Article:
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Page 4 Jason G. Harrison

Written By onci on Wednesday, December 16, 2009 | 7:20 AM

“One to Remember” By: Jason G. Harrison

It was going to be a long night as I lay in bed thinking why can’t I sleep. I tossed and turned for hours and did not feel the slightest bit sleepy yet. I soon became aggravated that I could not sleep and decided to get up and go do something. It was 2 a.m., my wife and daughter were sleeping peacefully, and I am looking for something to do. A thought entered my mind…hmmm….yea, go for it. I decided to load up my gear and go after a bird I had found 3 days earlier, but did not get any good images of it.

I woke up my wife (bad idea) and told her I was heading out to try for some images and that I would call her when she got up. I quickly loaded my gear and took off. My destination was over 2 hours away but if I could get some good images of this bird, it would be worth it. About 40 minutes from my destination, I started seeing flashes of lighting dance across the sky. Soon, this “dance” turned violent, and the once pretty flashes of distant lightning were replaced with intense explosions of bluish white light all around me accompanied by an immediate roar of thunder that could be felt inside my truck. I had not even thought of checking the weather prior to my hasty departure. Oh well…came this far, I am going the rest of the way. After driving through some of the most severe thunderstorms I have driven in, I arrived at the wooded tree line I so desperately wanted to set up on. My goal, the whole reason for the trip, was to get a quality image of a Painted Bunting that had been seen working this area. Painted Buntings are VERY rare here.

As I mentioned earlier, I found this bird 3 days earlier (alerted by a friend), but could not get close enough to it for any decent images. I was determined to get close to this bird, or better still, allow this bird to get close to me. I learned long ago it was much easier to hide within a subjects range, and let it present itself to you vs. you chasing the subject around. Doing so would disrupt its natural behavior and more than likely you would not be successful in getting the type of images you want.

It was still raining and storming, but I had lots of time before the sun came up to wait the storm out. Well…after 2 more hours of rain, the storms passed and things began to calm down. It was quite cloudy but at least the rain had stopped.

I positioned myself where I believed the bird would pass by. I quickly learned I was RIGHT where I needed to be. Within minutes of the rain stopping, I saw the male Painted Bunting working his way down this tree line. He would fly tree to tree, singing very loudly, and fly to the next perch. It was obvious to me; he was defending his nesting area. He soon flew into a tree right in front of me, just past minimum focusing distance for my Nikon 600VR. Soon as he touched down I had him in the view finder and began taking images. WOW…I had never been this close to a Painted Bunting in the wild, let alone taking images of it. It sang and sang and sang…never had I heard a bird so intent on singing and flying perch to perch. His song filled the air, and there was no mistaken, that on this day, he was to be heard by all. He was as bold and brave as he was brightly colored.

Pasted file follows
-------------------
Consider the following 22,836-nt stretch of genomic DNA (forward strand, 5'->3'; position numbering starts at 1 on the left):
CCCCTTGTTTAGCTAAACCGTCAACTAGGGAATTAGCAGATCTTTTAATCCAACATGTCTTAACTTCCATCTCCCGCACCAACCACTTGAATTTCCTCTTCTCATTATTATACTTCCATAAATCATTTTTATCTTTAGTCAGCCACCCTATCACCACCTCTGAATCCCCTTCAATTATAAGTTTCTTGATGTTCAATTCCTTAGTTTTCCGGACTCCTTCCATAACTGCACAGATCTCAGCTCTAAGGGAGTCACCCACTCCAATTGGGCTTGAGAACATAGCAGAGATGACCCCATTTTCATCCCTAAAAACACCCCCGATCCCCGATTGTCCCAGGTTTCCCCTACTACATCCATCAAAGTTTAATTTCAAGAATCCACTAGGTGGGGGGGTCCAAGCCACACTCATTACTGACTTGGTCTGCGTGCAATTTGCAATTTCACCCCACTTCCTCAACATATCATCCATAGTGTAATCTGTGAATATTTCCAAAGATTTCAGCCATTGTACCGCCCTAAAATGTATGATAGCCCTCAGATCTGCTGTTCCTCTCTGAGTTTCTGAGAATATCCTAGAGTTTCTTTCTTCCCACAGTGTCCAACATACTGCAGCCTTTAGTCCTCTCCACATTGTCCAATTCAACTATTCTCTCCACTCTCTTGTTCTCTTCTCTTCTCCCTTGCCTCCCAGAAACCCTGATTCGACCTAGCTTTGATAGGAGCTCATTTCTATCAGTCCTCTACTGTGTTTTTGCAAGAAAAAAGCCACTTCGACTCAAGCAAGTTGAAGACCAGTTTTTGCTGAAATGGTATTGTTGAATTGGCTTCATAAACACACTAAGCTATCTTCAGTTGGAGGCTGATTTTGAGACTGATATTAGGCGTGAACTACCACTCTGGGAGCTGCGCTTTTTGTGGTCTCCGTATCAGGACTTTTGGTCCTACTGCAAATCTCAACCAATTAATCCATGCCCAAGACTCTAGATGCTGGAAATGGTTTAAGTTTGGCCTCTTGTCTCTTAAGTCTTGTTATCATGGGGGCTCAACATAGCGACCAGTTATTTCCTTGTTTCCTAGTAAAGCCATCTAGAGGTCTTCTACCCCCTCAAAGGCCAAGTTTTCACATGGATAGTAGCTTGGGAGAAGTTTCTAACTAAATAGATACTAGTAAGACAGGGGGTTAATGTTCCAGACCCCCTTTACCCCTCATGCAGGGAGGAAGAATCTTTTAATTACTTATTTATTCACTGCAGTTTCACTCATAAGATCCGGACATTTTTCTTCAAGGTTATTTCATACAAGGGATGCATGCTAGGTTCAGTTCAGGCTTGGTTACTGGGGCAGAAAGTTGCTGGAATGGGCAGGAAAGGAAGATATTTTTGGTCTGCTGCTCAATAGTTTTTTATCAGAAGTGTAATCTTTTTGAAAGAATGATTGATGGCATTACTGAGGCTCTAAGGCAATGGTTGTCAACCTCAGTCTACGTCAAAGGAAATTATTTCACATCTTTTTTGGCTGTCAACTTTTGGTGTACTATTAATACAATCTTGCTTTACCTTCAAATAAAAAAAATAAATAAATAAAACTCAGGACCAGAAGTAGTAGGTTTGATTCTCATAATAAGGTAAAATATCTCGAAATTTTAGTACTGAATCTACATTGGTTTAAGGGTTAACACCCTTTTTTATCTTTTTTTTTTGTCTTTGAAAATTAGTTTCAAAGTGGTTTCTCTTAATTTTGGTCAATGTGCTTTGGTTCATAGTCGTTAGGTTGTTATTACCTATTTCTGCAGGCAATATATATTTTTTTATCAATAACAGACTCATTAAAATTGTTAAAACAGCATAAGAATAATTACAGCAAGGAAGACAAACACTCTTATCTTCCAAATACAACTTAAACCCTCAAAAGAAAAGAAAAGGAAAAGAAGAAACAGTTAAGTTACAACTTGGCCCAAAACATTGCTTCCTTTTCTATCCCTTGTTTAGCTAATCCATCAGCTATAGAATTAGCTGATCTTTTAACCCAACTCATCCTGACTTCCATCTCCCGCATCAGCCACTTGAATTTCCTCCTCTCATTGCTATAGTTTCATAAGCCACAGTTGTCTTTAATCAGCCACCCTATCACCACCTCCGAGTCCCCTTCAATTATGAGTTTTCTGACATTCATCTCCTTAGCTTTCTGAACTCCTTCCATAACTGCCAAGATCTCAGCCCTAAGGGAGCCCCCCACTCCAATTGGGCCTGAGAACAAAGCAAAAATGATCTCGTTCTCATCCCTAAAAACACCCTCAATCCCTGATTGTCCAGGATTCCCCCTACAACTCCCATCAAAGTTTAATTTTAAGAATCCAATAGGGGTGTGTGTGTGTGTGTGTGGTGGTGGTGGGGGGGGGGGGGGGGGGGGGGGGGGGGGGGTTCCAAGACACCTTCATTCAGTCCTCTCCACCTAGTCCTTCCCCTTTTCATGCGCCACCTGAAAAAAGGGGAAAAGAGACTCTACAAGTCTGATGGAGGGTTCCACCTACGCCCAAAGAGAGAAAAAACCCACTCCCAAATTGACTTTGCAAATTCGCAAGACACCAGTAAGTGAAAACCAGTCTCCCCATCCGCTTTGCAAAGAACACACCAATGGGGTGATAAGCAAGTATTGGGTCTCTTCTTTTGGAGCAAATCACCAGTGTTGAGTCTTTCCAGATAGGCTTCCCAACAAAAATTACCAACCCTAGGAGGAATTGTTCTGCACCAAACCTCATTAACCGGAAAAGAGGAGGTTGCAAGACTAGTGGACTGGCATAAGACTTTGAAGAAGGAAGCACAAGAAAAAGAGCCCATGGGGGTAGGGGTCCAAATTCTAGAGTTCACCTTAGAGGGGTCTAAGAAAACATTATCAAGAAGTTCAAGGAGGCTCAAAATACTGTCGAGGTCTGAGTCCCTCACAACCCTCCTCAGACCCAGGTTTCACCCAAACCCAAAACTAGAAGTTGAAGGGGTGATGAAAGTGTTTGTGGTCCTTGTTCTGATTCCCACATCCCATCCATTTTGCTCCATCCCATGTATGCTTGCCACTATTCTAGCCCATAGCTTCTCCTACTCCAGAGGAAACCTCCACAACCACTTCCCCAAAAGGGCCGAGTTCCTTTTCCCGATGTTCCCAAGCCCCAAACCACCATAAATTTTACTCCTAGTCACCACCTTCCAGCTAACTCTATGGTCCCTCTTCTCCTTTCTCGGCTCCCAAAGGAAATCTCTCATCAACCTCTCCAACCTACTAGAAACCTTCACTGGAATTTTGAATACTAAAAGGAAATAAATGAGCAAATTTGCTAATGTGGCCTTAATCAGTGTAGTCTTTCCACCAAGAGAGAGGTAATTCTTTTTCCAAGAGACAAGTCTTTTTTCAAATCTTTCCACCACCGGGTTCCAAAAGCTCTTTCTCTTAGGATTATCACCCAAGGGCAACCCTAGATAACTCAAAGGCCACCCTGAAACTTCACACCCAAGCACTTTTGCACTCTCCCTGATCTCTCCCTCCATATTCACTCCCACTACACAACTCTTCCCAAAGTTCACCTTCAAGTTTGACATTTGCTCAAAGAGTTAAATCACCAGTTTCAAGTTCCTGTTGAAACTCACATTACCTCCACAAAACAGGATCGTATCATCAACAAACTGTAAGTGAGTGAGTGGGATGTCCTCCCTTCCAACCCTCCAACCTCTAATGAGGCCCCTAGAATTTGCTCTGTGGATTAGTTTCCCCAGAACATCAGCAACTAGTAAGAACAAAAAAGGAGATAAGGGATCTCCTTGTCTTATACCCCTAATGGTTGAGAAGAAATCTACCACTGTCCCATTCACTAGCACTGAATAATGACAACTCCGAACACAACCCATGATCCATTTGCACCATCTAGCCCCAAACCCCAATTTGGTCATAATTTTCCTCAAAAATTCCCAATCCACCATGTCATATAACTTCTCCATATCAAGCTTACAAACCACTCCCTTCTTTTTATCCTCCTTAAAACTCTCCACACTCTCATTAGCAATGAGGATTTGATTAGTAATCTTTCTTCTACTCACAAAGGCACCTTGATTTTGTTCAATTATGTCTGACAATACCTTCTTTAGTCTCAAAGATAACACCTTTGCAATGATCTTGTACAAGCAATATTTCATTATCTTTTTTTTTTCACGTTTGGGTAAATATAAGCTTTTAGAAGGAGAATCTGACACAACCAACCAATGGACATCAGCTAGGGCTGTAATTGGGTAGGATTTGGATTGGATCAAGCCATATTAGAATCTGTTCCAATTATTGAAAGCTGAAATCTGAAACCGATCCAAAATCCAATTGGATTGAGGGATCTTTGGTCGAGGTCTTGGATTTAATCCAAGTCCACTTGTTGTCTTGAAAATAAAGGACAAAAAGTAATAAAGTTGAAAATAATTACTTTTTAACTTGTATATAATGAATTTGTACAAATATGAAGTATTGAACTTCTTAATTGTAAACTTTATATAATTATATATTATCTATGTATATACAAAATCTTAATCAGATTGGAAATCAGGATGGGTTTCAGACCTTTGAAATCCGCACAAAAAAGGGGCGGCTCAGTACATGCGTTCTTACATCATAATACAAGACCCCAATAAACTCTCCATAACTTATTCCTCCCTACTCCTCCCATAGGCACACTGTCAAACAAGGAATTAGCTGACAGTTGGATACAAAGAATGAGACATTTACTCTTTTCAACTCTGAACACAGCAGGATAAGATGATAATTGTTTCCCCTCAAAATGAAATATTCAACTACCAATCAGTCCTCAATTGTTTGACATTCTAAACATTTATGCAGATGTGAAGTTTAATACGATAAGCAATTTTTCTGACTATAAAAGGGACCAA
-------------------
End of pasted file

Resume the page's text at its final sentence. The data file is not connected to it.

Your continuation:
He soon flew off to another perch, but within sight still. I took the time to make sure all my settings were correct. I realized then just how bad the light was as my shutter speeds were too slow for such an active bird. I just needed a bit more light but with the cloud cover…that was not going to happen. I knew high shutter speeds were not an option.

No way could I achieve the recommended speeds when using long focal lengths. I tried to concentrate and use the best technique I could muster at the time with all the excitement of first seeing the bird so close and getting images of it at the same time. It was at this time that I thought to myself, VR help me please! Little did I know just what was in store for me this wonderful stormy day!

All of these shots are hand held with the Nikon 600VR f/4 lens. Sometime later, I did rest my arm on a knee, other times I rested it on my camera case as I was struggling holding this heavy lens when he came back to the tree time and time again. At first I was shooting around 1/200th of a second. On a stationary subject this would be ok, but this bird was very active. He was constantly singing, looking around, not to mention the movement created by the wind that was blowing the branches he was on every which way.

This scenario repeated itself over and over that morning. He was making a circle, perching tree to tree around a “small cluster” of trees that I believed must be where the female was and the nest. With each trip around the perch spots, the male would land in front of me, and offer a minute or two for me to get images, which were nearly full frame, and then be off to the next stop. 16GB worth of images later, I decided to head back home. I told a good friend of mine about this and 2 days later he was there trying to get images of the male. It did not sing or perch like it did for me, but instead stayed close to the cluster of trees. It was then that the female was spotted in those trees and a young fledgling was sitting there as well!

For what ever reason, I had been there at the right time, at the right place, and was ready. After having driven through horrible storms, waiting through hours of rain, I was rewarded with perhaps a once in a lifetime opportunity. This was a very special day for me for sure, definitely, One to Remember.

Jason G. Harrison

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